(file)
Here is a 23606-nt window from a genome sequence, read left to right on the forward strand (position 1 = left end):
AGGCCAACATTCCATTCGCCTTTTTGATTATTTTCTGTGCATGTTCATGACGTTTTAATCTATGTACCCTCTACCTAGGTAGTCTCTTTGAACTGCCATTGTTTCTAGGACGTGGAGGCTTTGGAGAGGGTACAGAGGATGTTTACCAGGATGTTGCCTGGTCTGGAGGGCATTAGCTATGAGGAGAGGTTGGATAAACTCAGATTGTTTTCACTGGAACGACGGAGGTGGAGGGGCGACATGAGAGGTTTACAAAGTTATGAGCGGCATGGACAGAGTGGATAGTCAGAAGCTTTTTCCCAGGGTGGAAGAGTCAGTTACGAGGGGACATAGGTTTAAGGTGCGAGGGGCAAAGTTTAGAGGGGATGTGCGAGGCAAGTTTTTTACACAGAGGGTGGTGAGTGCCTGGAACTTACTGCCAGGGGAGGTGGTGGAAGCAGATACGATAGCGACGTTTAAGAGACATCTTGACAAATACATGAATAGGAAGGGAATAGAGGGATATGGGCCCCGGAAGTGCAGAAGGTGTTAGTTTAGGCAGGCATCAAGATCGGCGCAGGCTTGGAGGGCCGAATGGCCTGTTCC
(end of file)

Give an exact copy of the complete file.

Here is a 23606-nt window from a genome sequence, read left to right on the forward strand (position 1 = left end):
AGGCCAACATTCCATTCGCCTTTTTGATTATTTTCTGTGCATGTTCATGACGTTTTAATCTATGTACCCTCTACCTAGGTAGTCTCTTTGAACTGCCATTGTTTCTAGGACGTGGAGGCTTTGGAGAGGGTACAGAGGATGTTTACCAGGATGTTGCCTGGTCTGGAGGGCATTAGCTATGAGGAGAGGTTGGATAAACTCAGATTGTTTTCACTGGAACGACGGAGGTGGAGGGGCGACATGAGAGGTTTACAAAGTTATGAGCGGCATGGACAGAGTGGATAGTCAGAAGCTTTTTCCCAGGGTGGAAGAGTCAGTTACGAGGGGACATAGGTTTAAGGTGCGAGGGGCAAAGTTTAGAGGGGATGTGCGAGGCAAGTTTTTTACACAGAGGGTGGTGAGTGCCTGGAACTTACTGCCAGGGGAGGTGGTGGAAGCAGATACGATAGCGACGTTTAAGAGACATCTTGACAAATACATGAATAGGAAGGGAATAGAGGGATATGGGCCCCGGAAGTGCAGAAGGTGTTAGTTTAGGCAGGCATCAAGATCGGCGCAGGCTTGGAGGGCCGAATGGCCTGTTCC